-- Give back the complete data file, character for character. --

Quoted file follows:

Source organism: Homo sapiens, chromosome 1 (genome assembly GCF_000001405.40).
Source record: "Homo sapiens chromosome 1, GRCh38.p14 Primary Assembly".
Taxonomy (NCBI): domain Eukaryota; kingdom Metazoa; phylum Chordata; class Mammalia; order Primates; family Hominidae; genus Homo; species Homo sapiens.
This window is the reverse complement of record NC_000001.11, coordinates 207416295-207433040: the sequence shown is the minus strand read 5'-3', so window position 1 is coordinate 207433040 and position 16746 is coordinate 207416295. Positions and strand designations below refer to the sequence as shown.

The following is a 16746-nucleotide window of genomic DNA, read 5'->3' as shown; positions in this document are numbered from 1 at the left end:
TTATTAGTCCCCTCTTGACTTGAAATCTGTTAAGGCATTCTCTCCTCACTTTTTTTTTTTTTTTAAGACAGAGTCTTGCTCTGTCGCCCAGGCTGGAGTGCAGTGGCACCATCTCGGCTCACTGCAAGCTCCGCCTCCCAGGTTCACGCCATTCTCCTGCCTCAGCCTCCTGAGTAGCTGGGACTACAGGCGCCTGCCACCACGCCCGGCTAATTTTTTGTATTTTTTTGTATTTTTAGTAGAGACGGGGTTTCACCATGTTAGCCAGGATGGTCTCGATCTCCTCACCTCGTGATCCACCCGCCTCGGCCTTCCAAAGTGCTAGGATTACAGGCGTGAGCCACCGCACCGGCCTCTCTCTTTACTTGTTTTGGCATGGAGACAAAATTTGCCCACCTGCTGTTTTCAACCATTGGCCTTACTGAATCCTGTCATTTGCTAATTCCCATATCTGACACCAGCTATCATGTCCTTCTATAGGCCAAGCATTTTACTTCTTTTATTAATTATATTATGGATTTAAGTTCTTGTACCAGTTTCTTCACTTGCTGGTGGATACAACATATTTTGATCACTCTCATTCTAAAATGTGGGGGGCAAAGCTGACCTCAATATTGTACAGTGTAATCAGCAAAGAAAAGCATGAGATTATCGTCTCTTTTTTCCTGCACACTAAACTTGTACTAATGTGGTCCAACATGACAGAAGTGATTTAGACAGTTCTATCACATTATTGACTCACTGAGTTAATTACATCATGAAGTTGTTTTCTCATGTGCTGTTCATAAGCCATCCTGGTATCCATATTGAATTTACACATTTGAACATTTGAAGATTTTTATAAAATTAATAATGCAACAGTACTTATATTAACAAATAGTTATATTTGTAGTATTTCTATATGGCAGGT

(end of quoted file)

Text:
Source organism: Homo sapiens, chromosome 1 (genome assembly GCF_000001405.40).
Source record: "Homo sapiens chromosome 1, GRCh38.p14 Primary Assembly".
Taxonomy (NCBI): domain Eukaryota; kingdom Metazoa; phylum Chordata; class Mammalia; order Primates; family Hominidae; genus Homo; species Homo sapiens.
This window is the reverse complement of record NC_000001.11, coordinates 207416295-207433040: the sequence shown is the minus strand read 5'-3', so window position 1 is coordinate 207433040 and position 16746 is coordinate 207416295. Positions and strand designations below refer to the sequence as shown.

The following is a 16746-nucleotide window of genomic DNA, read 5'->3' as shown; positions in this document are numbered from 1 at the left end:
TTATTAGTCCCCTCTTGACTTGAAATCTGTTAAGGCATTCTCTCCTCACTTTTTTTTTTTTTTTAAGACAGAGTCTTGCTCTGTCGCCCAGGCTGGAGTGCAGTGGCACCATCTCGGCTCACTGCAAGCTCCGCCTCCCAGGTTCACGCCATTCTCCTGCCTCAGCCTCCTGAGTAGCTGGGACTACAGGCGCCTGCCACCACGCCCGGCTAATTTTTTGTATTTTTTTGTATTTTTAGTAGAGACGGGGTTTCACCATGTTAGCCAGGATGGTCTCGATCTCCTCACCTCGTGATCCACCCGCCTCGGCCTTCCAAAGTGCTAGGATTACAGGCGTGAGCCACCGCACCGGCCTCTCTCTTTACTTGTTTTGGCATGGAGACAAAATTTGCCCACCTGCTGTTTTCAACCATTGGCCTTACTGAATCCTGTCATTTGCTAATTCCCATATCTGACACCAGCTATCATGTCCTTCTATAGGCCAAGCATTTTACTTCTTTTATTAATTATATTATGGATTTAAGTTCTTGTACCAGTTTCTTCACTTGCTGGTGGATACAACATATTTTGATCACTCTCATTCTAAAATGTGGGGGGCAAAGCTGACCTCAATATTGTACAGTGTAATCAGCAAAGAAAAGCATGAGATTATCGTCTCTTTTTTCCTGCACACTAAACTTGTACTAATGTGGTCCAACATGACAGAAGTGATTTAGACAGTTCTATCACATTATTGACTCACTGAGTTAATTACATCATGAAGTTGTTTTCTCATGTGCTGTTCATAAGCCATCCTGGTATCCATATTGAATTTACACATTTGAACATTTGAAGATTTTTATAAAATTAATAATGCAACAGTACTTATATTAACAAATAGTTATATTTGTAGTATTTCTATATGGCAGGT